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July 24, 2013 at 12:33 PM

Block Party countdown Q&A: Pony Time doesn’t dig energy drinks, play power ballads

Pony Time is Luke Beethem and Stacy Peck (Photo by Emily Denton)

Pony Time is Luke Beetham and Stacy Peck (Photo by Emily Denton)

By Joseph Sutton-Holcomb

For a group who claims the two members were united by “almost zero common musical interests and a shared love of South Park,” Pony Time has impressively cohesive lo-fi chemistry. Their songs, which tilt toward the fuzzed-out two-minute end of the musical spectrum, still fall on the sunnier side of punk: Pony Time might make garage music, but it’s not meant to be heard alone in a garage. Their sound is far better suited for the festive CHBP atmosphere. We chatted with drummer Stacy Peck about their upcoming East Coast tour with local rising stars Chastity Belt, and the dire need for a punk rock rendition of a Poison power ballad.

Pony Time plays Capitol Hill Block Party Saturday at 8:45 p.m. on the Cha Cha stage.

Q: Have you ever been to Block Party before?

A: We played at the Cha Cha last year as well. It was a lot of fun. I love playing at the Cha Cha always. And it wasn’t really packed, which was good because Ben and I were both a little sick from the free Monster energy drinks they were giving away.

Q: Those things are brutal.

A: They were really really gross. We both felt kind of sick, but we’re old enough to know better.

Q: Do you have any shows coming up after the festival?

A: We’re actually going to take a bit of a break. We’ve been doing stuff nonstop for the last three and a half years. We’re just not going to play for a couple months and then go on tour in October to the East Coast [with Chastity Belt] for the first time.

Q: Are you going to be sticking around the festival to see any other acts?

A: I’ll actually be working at the [Pike Street] Fish Fry the other days. Hopefully I’ll be able to check out some of it. I’d like to see The Flaming Lips, I’ve liked them for a really long time.

Q: You’ll get the bands on the Neumos stage blasting through the walls, at least.

A: Yea, for sure.  I feel like festivals are for people who don’t go to a lot of shows the rest of the year. So if you do, festivals are maybe not as exciting.

Q: So you’re not big on the festival scene?

A: No. I’m getting older, and I don’t drink anymore and stuff like that, so it’s kind of not as fun for me. But I definitely liked that stuff when I was younger.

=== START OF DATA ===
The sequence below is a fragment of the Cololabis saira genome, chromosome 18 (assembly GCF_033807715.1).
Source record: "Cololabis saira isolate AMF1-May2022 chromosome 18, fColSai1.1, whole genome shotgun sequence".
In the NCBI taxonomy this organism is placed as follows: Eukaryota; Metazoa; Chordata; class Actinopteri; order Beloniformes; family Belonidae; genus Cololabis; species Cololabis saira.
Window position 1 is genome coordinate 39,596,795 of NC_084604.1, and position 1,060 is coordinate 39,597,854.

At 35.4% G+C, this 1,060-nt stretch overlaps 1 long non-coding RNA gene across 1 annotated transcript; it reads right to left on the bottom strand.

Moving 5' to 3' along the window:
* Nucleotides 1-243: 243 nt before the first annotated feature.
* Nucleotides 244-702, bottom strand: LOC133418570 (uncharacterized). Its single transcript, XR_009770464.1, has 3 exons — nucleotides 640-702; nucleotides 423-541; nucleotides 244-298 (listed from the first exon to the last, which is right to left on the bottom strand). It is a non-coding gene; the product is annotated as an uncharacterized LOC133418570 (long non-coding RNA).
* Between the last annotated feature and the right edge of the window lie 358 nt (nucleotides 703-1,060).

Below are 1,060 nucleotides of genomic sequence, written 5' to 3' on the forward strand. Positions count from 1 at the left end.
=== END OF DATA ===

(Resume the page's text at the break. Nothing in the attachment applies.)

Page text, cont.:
Q: It’s an unusual culture. Block Party is my favorite festival, but you can still get some weird vibes when you pack that many young people into close quarters.

A: It’s definitely cool to have everybody in the same spot, but it can be overwhelming.

Q: Why don’t you give me an idea of what material you’ll be playing for your set?

A: We have three or four new songs we haven’t put out yet that we’ve been playing. We usually try to mix it up a little bit and put some older stuff in. We had had a new record come out in the spring that we play a lot of stuff from, but we do a pretty good mixup of older and newer stuff, which doesn’t even seem that new anymore because we play so often.  Hopefully we’ll be recording again in a couple months.

Q: If festivals aren’t your cup of tea, are there any music venues in Seattle that are more your style?

A:  Chop Suey has been having really good shows, and there’s a new all ages venue in the U District called Heartland that’s been having good stuff.  Cha Cha always has good shows, but they don’t have them a lot.

Q: Could you tell me a bit about your sound?

A: I don’t know, we just try to play music that is fun and sounds good to us. We end up being sort of garage punk, but it has a dance quality to it because I always end up playing danceable drums. We never go for anything in particular, but that’s what ends up happening. Not a lot of ballads (laughs)

Q: So we won’t be hearing any punk rock Poison covers?

A:  No, that sounds kind of good though. You never know.





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